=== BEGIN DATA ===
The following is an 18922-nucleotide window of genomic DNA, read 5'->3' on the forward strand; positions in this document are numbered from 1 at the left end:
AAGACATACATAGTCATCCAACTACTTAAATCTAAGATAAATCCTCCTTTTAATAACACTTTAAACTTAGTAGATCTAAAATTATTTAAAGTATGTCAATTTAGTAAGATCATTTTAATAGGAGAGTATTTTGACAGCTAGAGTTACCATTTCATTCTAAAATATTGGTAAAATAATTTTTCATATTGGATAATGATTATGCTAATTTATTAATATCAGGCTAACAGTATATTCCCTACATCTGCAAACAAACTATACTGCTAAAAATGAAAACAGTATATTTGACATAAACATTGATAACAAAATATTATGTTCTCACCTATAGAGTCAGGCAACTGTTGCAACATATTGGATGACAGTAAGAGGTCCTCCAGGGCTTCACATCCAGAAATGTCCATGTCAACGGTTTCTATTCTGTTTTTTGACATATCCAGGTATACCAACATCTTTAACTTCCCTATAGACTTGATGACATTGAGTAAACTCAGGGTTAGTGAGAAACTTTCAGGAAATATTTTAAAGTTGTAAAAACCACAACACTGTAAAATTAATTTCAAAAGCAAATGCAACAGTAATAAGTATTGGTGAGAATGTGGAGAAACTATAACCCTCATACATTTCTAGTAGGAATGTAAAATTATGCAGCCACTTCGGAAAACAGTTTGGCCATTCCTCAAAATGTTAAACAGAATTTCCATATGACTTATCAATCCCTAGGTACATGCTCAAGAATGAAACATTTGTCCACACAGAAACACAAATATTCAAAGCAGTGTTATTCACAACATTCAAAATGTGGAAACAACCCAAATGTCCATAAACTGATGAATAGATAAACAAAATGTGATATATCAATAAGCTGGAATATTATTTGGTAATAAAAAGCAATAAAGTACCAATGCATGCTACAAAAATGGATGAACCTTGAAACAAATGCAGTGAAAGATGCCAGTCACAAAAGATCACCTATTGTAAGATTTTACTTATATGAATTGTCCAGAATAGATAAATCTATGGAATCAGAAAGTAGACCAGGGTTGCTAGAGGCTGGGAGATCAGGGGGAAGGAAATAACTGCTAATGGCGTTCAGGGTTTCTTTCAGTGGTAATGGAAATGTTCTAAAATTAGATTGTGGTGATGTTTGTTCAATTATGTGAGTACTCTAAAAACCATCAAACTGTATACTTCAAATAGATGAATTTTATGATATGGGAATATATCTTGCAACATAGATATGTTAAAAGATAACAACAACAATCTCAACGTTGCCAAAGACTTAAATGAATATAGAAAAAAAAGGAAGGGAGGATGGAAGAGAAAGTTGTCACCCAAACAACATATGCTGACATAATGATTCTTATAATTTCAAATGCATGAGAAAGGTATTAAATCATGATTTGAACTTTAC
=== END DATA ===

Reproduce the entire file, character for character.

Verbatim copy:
The following is an 18922-nucleotide window of genomic DNA, read 5'->3' on the forward strand; positions in this document are numbered from 1 at the left end:
AAGACATACATAGTCATCCAACTACTTAAATCTAAGATAAATCCTCCTTTTAATAACACTTTAAACTTAGTAGATCTAAAATTATTTAAAGTATGTCAATTTAGTAAGATCATTTTAATAGGAGAGTATTTTGACAGCTAGAGTTACCATTTCATTCTAAAATATTGGTAAAATAATTTTTCATATTGGATAATGATTATGCTAATTTATTAATATCAGGCTAACAGTATATTCCCTACATCTGCAAACAAACTATACTGCTAAAAATGAAAACAGTATATTTGACATAAACATTGATAACAAAATATTATGTTCTCACCTATAGAGTCAGGCAACTGTTGCAACATATTGGATGACAGTAAGAGGTCCTCCAGGGCTTCACATCCAGAAATGTCCATGTCAACGGTTTCTATTCTGTTTTTTGACATATCCAGGTATACCAACATCTTTAACTTCCCTATAGACTTGATGACATTGAGTAAACTCAGGGTTAGTGAGAAACTTTCAGGAAATATTTTAAAGTTGTAAAAACCACAACACTGTAAAATTAATTTCAAAAGCAAATGCAACAGTAATAAGTATTGGTGAGAATGTGGAGAAACTATAACCCTCATACATTTCTAGTAGGAATGTAAAATTATGCAGCCACTTCGGAAAACAGTTTGGCCATTCCTCAAAATGTTAAACAGAATTTCCATATGACTTATCAATCCCTAGGTACATGCTCAAGAATGAAACATTTGTCCACACAGAAACACAAATATTCAAAGCAGTGTTATTCACAACATTCAAAATGTGGAAACAACCCAAATGTCCATAAACTGATGAATAGATAAACAAAATGTGATATATCAATAAGCTGGAATATTATTTGGTAATAAAAAGCAATAAAGTACCAATGCATGCTACAAAAATGGATGAACCTTGAAACAAATGCAGTGAAAGATGCCAGTCACAAAAGATCACCTATTGTAAGATTTTACTTATATGAATTGTCCAGAATAGATAAATCTATGGAATCAGAAAGTAGACCAGGGTTGCTAGAGGCTGGGAGATCAGGGGGAAGGAAATAACTGCTAATGGCGTTCAGGGTTTCTTTCAGTGGTAATGGAAATGTTCTAAAATTAGATTGTGGTGATGTTTGTTCAATTATGTGAGTACTCTAAAAACCATCAAACTGTATACTTCAAATAGATGAATTTTATGATATGGGAATATATCTTGCAACATAGATATGTTAAAAGATAACAACAACAATCTCAACGTTGCCAAAGACTTAAATGAATATAGAAAAAAAAGGAAGGGAGGATGGAAGAGAAAGTTGTCACCCAAACAACATATGCTGACATAATGATTCTTATAATTTCAAATGCATGAGAAAGGTATTAAATCATGATTTGAACTTTAC